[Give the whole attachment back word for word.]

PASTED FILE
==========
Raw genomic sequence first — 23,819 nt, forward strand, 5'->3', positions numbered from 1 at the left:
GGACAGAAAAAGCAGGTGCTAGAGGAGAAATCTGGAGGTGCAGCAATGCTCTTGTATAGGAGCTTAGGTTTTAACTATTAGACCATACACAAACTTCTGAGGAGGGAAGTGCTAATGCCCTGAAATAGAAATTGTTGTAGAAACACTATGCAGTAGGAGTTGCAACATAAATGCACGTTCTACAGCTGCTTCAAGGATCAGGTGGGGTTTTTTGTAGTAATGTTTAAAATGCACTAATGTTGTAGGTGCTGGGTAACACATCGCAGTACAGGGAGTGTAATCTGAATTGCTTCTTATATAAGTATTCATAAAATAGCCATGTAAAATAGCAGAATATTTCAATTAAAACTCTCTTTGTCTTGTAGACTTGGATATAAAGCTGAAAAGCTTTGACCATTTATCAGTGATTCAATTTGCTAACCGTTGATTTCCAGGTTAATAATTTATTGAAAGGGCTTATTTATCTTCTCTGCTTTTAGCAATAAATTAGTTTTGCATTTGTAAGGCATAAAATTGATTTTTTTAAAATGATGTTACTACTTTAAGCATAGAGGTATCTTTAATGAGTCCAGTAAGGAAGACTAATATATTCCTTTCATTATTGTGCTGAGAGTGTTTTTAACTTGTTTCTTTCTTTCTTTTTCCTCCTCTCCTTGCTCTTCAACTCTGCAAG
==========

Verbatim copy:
Raw genomic sequence first — 23,819 nt, forward strand, 5'->3', positions numbered from 1 at the left:
GGACAGAAAAAGCAGGTGCTAGAGGAGAAATCTGGAGGTGCAGCAATGCTCTTGTATAGGAGCTTAGGTTTTAACTATTAGACCATACACAAACTTCTGAGGAGGGAAGTGCTAATGCCCTGAAATAGAAATTGTTGTAGAAACACTATGCAGTAGGAGTTGCAACATAAATGCACGTTCTACAGCTGCTTCAAGGATCAGGTGGGGTTTTTTGTAGTAATGTTTAAAATGCACTAATGTTGTAGGTGCTGGGTAACACATCGCAGTACAGGGAGTGTAATCTGAATTGCTTCTTATATAAGTATTCATAAAATAGCCATGTAAAATAGCAGAATATTTCAATTAAAACTCTCTTTGTCTTGTAGACTTGGATATAAAGCTGAAAAGCTTTGACCATTTATCAGTGATTCAATTTGCTAACCGTTGATTTCCAGGTTAATAATTTATTGAAAGGGCTTATTTATCTTCTCTGCTTTTAGCAATAAATTAGTTTTGCATTTGTAAGGCATAAAATTGATTTTTTTAAAATGATGTTACTACTTTAAGCATAGAGGTATCTTTAATGAGTCCAGTAAGGAAGACTAATATATTCCTTTCATTATTGTGCTGAGAGTGTTTTTAACTTGTTTCTTTCTTTCTTTTTCCTCCTCTCCTTGCTCTTCAACTCTGCAAG